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12

The equal-area projection used to create the continental U.S. grid for weather forecasting does not represent lines of latitude and longitude as straight lines. Instead, they are curved (note the Canada-USA border curvature below, which is actually along the 49th latitude parallel). An equal-area projection is often used in regional weather modeling ...


10

Let's start by the quick rule of thumb, I'll follow the way I do it mentally as I think the mnemonics I use could help you too. First, the tropics are at 23.5° of latitude. And remembering that the original definition of meter is "A ten-millionth of an Earth's quadrant", it means the perimeter of Earth is 40,000 km, that consist on 360° of latitude, then: $...


8

Both the tropics of Capricorn and Cancer are 23.43692 degrees from the equator. So the angular distance between the two is 46.8738 degrees (2 x 23.437) of latitude. One nautical mile is defined as one minute of latitude. This is equivalent to one 1/60 of a degree. Thus, the distance between the tropics, along the surface of the earth is 60 x 46.8738 = ...


8

TLDR; The precipitation values (and possibly some other variables; see below) need to be divided by 24. Background The global attributes of the netCDF file in the question provide an URL to a description page: coastmod.hzg.de From that URL a user should be redirected to wiki.coast.hzg.de/display/MD (access at 9th Feb 2018). Unfortunately, the redirect ...


8

Yes. current climate change will most likely increase the amount of cultivable lands on Earth. However, it will at a high social cost and at the expense of biodiversity, and I can't emphasize enough the paramount importance of biodiversity for the heath of ecosystems and human food safety. Consider also that similarly to mining, where the value of a deposit ...


6

As Boston and Rhode Island are whole areas more than points, the question is easier to answer the other way around: From which mountain you can see Boston and Rhode Island? To answer the question I'll use the SRTM Digital Elevation Model at 30 meters resolution, and pick the following five mountains or hills that seem good candidates: Shown elevations are ...


3

Take a look at the RSAGA package on CRAN, or the rgdal package. Many of the GIS methods can be done in R but basically act as a wrapper for saga or gdal. RSAGA is likely your best bet for processing terrains for flow analysis. I also know of Dan Moore from UBC who does a lot of work with R and GIS applications, worth taking a look there and certainly those ...


3

The UTM coordinate system, is a kind of Transverse Mercator projection separated in longitude bands and restricted in latitud extent such that the distortions associated with the projection remain small. Also, the UTM coordinate system is conformal projection. Therefore, it preserves the angles. That means that within the UTM zones, a straight line in UTM ...


3

The latitude and longitude of each pixel is not stored in the HDF file. But using metadata=hdfinfo('file_name.hdf'); You can get the info to generate those latitudes and longitudes. In metadata.Attibutes you will find this among other things: GridName="MOD_CMG_Snow_5km" XDim=7200 YDim=3600 UpperLeftPointMtrs=(-180000000.000000,90000000....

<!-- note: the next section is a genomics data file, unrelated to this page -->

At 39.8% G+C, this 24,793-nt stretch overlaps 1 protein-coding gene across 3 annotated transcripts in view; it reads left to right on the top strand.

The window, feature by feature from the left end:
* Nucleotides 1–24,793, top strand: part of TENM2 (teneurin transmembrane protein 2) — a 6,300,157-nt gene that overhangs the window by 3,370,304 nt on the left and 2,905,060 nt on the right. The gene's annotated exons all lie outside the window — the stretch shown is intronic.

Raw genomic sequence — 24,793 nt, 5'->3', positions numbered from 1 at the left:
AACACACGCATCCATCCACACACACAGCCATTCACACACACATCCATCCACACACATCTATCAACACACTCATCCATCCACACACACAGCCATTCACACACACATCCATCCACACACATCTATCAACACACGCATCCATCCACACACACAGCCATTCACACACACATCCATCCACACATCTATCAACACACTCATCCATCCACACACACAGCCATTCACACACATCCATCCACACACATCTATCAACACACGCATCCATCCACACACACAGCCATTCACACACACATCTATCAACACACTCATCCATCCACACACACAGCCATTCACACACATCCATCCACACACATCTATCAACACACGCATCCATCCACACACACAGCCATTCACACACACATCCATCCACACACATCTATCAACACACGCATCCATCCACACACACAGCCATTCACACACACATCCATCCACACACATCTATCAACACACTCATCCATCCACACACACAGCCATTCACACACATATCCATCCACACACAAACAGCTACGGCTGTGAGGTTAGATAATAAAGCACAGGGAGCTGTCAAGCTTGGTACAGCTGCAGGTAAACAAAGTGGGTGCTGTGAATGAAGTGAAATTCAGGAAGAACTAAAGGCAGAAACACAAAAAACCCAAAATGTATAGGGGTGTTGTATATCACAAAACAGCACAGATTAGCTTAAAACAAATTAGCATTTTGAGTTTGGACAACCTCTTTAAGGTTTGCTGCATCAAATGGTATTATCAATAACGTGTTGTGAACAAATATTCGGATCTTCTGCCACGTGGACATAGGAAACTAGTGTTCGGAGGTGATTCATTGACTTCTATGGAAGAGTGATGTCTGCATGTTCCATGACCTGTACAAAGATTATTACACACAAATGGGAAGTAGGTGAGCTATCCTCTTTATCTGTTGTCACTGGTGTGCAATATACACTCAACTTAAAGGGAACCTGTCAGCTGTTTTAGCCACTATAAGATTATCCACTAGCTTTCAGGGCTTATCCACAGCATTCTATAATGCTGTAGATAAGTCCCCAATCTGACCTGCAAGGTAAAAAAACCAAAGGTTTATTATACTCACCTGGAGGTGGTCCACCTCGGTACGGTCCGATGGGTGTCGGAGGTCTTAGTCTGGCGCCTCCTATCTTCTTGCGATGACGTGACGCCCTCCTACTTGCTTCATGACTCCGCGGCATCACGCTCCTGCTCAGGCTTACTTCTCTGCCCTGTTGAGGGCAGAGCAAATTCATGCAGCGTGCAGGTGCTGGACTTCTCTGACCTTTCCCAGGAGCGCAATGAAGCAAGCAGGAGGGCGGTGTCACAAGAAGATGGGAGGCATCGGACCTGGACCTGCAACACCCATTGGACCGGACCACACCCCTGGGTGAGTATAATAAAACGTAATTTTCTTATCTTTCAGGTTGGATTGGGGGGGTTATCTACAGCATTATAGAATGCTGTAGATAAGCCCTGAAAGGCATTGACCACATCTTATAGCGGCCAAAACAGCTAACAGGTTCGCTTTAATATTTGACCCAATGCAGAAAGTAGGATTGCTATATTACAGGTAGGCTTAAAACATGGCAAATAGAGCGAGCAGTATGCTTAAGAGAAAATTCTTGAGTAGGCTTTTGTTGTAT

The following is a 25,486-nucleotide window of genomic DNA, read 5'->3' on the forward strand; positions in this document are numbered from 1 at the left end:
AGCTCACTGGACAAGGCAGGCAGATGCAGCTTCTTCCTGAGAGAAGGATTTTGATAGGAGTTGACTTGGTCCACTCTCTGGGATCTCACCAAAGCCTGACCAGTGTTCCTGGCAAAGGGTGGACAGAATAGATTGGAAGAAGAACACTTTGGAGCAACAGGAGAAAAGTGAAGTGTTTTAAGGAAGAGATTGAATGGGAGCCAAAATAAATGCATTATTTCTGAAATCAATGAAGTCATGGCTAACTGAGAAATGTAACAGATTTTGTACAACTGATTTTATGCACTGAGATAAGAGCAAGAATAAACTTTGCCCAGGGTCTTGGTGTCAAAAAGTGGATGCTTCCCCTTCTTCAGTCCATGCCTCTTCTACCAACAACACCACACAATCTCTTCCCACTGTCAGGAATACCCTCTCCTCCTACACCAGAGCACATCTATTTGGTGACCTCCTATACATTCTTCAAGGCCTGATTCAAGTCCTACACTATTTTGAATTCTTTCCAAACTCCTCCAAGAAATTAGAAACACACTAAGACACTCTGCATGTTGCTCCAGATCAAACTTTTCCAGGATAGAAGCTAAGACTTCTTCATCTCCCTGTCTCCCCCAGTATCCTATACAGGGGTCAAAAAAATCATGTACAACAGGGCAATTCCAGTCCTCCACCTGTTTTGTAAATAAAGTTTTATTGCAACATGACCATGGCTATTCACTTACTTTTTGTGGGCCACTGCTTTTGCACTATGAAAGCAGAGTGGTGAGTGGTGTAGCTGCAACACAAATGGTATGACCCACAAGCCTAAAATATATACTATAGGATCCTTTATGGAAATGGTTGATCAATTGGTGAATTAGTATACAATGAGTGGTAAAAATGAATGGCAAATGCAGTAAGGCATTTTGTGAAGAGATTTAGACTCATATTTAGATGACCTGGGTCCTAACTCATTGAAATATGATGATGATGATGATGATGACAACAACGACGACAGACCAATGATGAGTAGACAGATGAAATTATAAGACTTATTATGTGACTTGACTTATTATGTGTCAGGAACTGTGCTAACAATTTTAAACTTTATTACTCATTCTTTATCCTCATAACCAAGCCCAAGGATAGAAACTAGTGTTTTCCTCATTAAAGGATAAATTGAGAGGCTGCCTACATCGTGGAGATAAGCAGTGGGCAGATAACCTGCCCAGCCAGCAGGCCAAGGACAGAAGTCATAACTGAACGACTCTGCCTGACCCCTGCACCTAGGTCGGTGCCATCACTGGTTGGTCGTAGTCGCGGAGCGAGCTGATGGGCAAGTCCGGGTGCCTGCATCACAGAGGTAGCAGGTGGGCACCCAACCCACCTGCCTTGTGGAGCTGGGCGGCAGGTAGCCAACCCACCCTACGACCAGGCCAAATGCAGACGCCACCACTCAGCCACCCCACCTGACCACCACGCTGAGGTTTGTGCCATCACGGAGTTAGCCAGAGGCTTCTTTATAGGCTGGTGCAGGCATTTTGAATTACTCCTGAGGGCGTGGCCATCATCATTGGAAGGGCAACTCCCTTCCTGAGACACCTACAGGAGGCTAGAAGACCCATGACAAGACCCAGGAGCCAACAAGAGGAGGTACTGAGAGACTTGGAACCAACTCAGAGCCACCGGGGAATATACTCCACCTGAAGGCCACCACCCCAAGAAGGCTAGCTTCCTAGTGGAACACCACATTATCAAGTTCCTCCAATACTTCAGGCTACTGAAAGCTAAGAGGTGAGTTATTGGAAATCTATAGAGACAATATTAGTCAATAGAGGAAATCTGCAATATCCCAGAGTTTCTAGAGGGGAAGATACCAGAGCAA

2

That kind of "moving clouds animation" is a very common one, as it is used routinely to aid in weather forecasting. However, it is not very common to see it in a whole-world geographic projection as the example you show, I'll elaborate later on why that's the case. Traditionally, a common source of "cloud animations", have been NOAA's geostationary GOES ...


2

I think there are a few things to consider. First, a drainage basin is defined as the area upstream of the point to which all precipitation converges. Flow does not converge at the outlet - flow converges at the lake. Outlets don't contain any additional information of the upstream area draining into the lake. This implies that to find the area draining into ...


2

The problem (if there is only one) is in the way you are importing the data into .mat file. If with the files you provided I do data = load('sc_8days.mat') ; data = data.sc8days ; [nx,ny,d] = size(data) ; imagesc(data(:,:,1)); I get this nonsense: and d=23, while the MOD10C2 data has only four bands: Eight_Day_CMG_Snow_Cover, Eight_Day_CMG_Cloud_Obscured, ...


2

Google Earth Engine's NASA NEX dataset (or this) might be of interest to you. It is an online repository, where you can do your analysis using the GEE platform without having the need to download to local machine.


1

I would recommend looking at automatic stream network delineation and/or known stream locations features, and overlaying those as a check on the final watersheds created through whatever procedure you have. Watersheds can be merged or lumped together, which is fine, you just want to make sure it is consistent with the other information you have and what your ...


1

I'm confused about your misunderstanding as the answer to your question is in the Wikipedia link you posted: Regions receive a two-digit code. The following levels are designated by the addition of another two digits.[8] The hierarchy was designed and the units subdivided so that almost all the subbasins (formerly called cataloging units) are larger ...


1

Exciting question... it's something I've wondered as well, both for interest purposes and for utility in programs like you mention (I posed a fairly related question in the cartography SE site proposal). I've searched a long time but could not find any term/calculation for this... perhaps I too just did not know the correct term to use? As a result, for a ...


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